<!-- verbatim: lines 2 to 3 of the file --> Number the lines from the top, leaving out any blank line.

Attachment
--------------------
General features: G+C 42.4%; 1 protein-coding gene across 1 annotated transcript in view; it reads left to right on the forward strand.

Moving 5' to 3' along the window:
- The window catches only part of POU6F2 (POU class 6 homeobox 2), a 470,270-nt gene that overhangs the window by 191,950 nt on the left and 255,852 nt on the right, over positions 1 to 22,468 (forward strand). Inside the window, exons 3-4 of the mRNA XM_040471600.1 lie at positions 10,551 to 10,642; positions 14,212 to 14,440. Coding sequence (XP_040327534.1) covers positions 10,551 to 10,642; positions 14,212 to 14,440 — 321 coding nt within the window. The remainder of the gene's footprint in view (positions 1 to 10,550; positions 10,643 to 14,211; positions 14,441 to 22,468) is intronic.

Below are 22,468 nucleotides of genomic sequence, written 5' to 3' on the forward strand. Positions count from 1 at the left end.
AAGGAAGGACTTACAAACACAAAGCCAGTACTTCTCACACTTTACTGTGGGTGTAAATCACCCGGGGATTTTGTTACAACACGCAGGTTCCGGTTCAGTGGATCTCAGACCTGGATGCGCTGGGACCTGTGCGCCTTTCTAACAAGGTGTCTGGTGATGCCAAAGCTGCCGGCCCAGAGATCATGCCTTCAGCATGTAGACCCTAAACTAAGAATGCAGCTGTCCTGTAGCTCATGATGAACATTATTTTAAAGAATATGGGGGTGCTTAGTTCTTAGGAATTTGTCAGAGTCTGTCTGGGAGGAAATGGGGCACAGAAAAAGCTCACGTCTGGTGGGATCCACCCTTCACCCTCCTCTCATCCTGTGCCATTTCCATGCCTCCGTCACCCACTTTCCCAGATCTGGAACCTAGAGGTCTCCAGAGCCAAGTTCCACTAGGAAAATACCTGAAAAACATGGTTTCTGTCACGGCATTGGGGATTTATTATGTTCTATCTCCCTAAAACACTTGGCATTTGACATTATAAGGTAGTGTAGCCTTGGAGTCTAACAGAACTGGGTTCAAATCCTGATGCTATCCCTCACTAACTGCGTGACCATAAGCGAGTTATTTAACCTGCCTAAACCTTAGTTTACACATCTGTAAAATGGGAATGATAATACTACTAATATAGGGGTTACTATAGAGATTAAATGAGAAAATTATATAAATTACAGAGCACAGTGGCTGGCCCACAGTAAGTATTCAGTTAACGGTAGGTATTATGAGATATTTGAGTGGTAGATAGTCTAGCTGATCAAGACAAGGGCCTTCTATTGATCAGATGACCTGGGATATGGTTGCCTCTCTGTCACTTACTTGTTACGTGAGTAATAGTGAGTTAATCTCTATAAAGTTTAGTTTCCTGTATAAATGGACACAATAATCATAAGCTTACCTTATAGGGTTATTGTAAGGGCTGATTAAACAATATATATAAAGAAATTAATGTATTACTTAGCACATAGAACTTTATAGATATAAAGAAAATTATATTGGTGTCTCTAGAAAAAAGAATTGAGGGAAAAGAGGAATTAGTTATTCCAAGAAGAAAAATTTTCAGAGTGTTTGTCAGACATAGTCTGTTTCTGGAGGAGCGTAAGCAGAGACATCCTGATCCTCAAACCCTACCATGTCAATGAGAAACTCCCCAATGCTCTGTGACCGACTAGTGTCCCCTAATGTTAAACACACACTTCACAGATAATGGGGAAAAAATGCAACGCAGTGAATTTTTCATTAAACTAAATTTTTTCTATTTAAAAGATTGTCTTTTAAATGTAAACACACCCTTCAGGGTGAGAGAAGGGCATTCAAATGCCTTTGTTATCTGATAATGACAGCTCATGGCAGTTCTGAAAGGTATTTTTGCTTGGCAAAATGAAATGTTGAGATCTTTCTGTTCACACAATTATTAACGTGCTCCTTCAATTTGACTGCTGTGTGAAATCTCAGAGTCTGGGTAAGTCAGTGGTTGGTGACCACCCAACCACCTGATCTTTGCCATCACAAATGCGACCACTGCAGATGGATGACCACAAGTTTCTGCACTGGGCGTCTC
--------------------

Moving 5' to 3' along the window:
- The window catches only part of POU6F2 (POU class 6 homeobox 2), a 470,270-nt gene that overhangs the window by 191,950 nt on the left and 255,852 nt on the right, over positions 1 to 22,468 (forward strand). Inside the window, exons 3-4 of the mRNA XM_040471600.1 lie at positions 10,551 to 10,642; positions 14,212 to 14,440. Coding sequence (XP_040327534.1) covers positions 10,551 to 10,642; positions 14,212 to 14,440 — 321 coding nt within the window. The remainder of the gene's footprint in view (positions 1 to 10,550; positions 10,643 to 14,211; positions 14,441 to 22,468) is intronic.